It may have been his hardest vote yet. When he walked onto the House floor on March 10, John Campbell, Republican of California, wasn't sure how he'd vote on Dennis Kucinich's resolution to withdraw American troops from Afghanistan. He had agonized over the decision all week. In his view, the language of the resolution was too strict. It tied the president's hands. Campbell had decided the day before that he wouldn't vote No, however. Even so, the temptation remained to simply vote Present. Except there'd be no courage to that vote, he thought. Which is why Campbell ultimately voted Yes.
The vote made Campbell one of five Republicans calling for an immediate withdrawal from the central front of the war on terror. His compatriots -- Ron Paul, Walter Jones, Tim Johnson, and John Duncan -- all opposed George W. Bush's Iraq surge. But Campbell, who won a special election to replace outgoing Chris Cox in December 2005, supported the surge and says "Iraq was winnable and has strategic value." He reluctantly come to the conclusion that the same cannot be said of Afghanistan."We're just not going to be able" to put troops wherever terrorists hide, Campbell told me. He says he always had qualms about the cost of the war, but it wasn't until President Obama's December 1 speech announcing the surge that Campbell decided the Afghan intervention could not be won. Campbell doesn't serve on the Armed Services Committee, but says he's "studied virtually every war from the Norman conquest moving forward." The Normans did not leave England precipitously.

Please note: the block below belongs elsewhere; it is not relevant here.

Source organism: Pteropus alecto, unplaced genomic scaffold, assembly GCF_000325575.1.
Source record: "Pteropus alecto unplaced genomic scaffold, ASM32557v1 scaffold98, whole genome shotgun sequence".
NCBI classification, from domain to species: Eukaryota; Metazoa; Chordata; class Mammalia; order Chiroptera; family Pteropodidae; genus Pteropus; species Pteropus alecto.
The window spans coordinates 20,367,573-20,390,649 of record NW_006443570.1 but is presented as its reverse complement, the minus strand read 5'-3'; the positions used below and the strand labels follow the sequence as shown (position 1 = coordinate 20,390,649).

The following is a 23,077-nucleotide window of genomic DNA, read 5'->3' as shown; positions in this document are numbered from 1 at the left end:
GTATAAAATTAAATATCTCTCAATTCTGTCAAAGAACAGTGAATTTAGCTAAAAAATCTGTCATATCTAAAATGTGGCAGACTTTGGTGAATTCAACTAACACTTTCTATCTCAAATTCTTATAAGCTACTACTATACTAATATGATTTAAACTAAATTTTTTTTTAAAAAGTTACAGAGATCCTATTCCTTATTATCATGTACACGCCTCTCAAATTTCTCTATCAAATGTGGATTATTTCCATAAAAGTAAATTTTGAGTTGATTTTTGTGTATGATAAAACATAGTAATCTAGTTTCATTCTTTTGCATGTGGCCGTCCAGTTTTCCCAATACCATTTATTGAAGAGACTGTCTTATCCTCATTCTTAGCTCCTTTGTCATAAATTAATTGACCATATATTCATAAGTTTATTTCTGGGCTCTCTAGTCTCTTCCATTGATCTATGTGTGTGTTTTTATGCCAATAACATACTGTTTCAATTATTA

Campbell, a former car dealer, is neither an isolationist nor a crank. He's a fiscal hawk who writes the Green Eyeshade blog and believes America's entitlement crisis may one day turn out to be a greater danger to the republic than jihadism. He says he's reviewed the history of Afghanistan and concluded that it holds little strategic significance and has been resistant to outside powers. He buys into the comparison of Afghanistan to Vietnam and supports the "light footprint" approach backed by Joe Biden and George Will. And while Campbell told me plenty of his colleagues were surprised by his vote, none were rude or dismissive of it.
What's striking is how little sway Campbell's arguments hold over the GOP, and even the normally antiwar Democrats. The bipartisan consensus behind the president's Afghanistan policy is strong. The successful assault on the Taliban stronghold of Marjah, which the Marines cleared and are now holding, will only strengthen support. Perhaps one day the war will turn south. Perhaps one day the Republicans will give in to the America-first instincts associated with traditional conservatism. But until then, the Afghanistan Five will remain an exceptionally tiny minority in a minority party.